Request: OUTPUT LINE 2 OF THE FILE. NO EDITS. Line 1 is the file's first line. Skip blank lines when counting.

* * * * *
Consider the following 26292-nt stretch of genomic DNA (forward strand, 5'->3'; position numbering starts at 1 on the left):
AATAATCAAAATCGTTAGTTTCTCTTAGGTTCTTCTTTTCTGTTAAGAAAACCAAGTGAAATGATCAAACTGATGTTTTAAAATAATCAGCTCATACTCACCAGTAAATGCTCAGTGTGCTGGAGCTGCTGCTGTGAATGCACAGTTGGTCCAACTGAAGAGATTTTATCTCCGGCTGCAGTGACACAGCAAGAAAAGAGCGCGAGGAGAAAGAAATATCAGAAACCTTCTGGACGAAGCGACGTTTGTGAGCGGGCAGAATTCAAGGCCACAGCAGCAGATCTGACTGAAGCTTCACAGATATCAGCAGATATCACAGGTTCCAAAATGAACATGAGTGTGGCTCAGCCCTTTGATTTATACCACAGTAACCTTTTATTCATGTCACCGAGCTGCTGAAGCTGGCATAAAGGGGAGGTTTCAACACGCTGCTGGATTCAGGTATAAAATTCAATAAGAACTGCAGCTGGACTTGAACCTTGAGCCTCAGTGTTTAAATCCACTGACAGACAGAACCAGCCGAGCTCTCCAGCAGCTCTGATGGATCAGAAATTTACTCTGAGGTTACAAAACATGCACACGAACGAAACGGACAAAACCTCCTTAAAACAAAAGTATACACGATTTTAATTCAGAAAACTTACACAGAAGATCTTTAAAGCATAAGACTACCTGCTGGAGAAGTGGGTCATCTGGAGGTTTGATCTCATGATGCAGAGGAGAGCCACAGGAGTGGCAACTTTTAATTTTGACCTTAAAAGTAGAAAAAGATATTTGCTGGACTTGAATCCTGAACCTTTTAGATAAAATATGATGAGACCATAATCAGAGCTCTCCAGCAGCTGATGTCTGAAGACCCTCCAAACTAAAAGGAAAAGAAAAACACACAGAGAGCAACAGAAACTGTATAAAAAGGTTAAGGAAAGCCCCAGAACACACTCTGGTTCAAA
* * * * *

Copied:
AATAATCAAAATCGTTAGTTTCTCTTAGGTTCTTCTTTTCTGTTAAGAAAACCAAGTGAAATGATCAAACTGATGTTTTAAAATAATCAGCTCATACTCACCAGTAAATGCTCAGTGTGCTGGAGCTGCTGCTGTGAATGCACAGTTGGTCCAACTGAAGAGATTTTATCTCCGGCTGCAGTGACACAGCAAGAAAAGAGCGCGAGGAGAAAGAAATATCAGAAACCTTCTGGACGAAGCGACGTTTGTGAGCGGGCAGAATTCAAGGCCACAGCAGCAGATCTGACTGAAGCTTCACAGATATCAGCAGATATCACAGGTTCCAAAATGAACATGAGTGTGGCTCAGCCCTTTGATTTATACCACAGTAACCTTTTATTCATGTCACCGAGCTGCTGAAGCTGGCATAAAGGGGAGGTTTCAACACGCTGCTGGATTCAGGTATAAAATTCAATAAGAACTGCAGCTGGACTTGAACCTTGAGCCTCAGTGTTTAAATCCACTGACAGACAGAACCAGCCGAGCTCTCCAGCAGCTCTGATGGATCAGAAATTTACTCTGAGGTTACAAAACATGCACACGAACGAAACGGACAAAACCTCCTTAAAACAAAAGTATACACGATTTTAATTCAGAAAACTTACACAGAAGATCTTTAAAGCATAAGACTACCTGCTGGAGAAGTGGGTCATCTGGAGGTTTGATCTCATGATGCAGAGGAGAGCCACAGGAGTGGCAACTTTTAATTTTGACCTTAAAAGTAGAAAAAGATATTTGCTGGACTTGAATCCTGAACCTTTTAGATAAAATATGATGAGACCATAATCAGAGCTCTCCAGCAGCTGATGTCTGAAGACCCTCCAAACTAAAAGGAAAAGAAAAACACACAGAGAGCAACAGAAACTGTATAAAAAGGTTAAGGAAAGCCCCAGAACACACTCTGGTTCAAA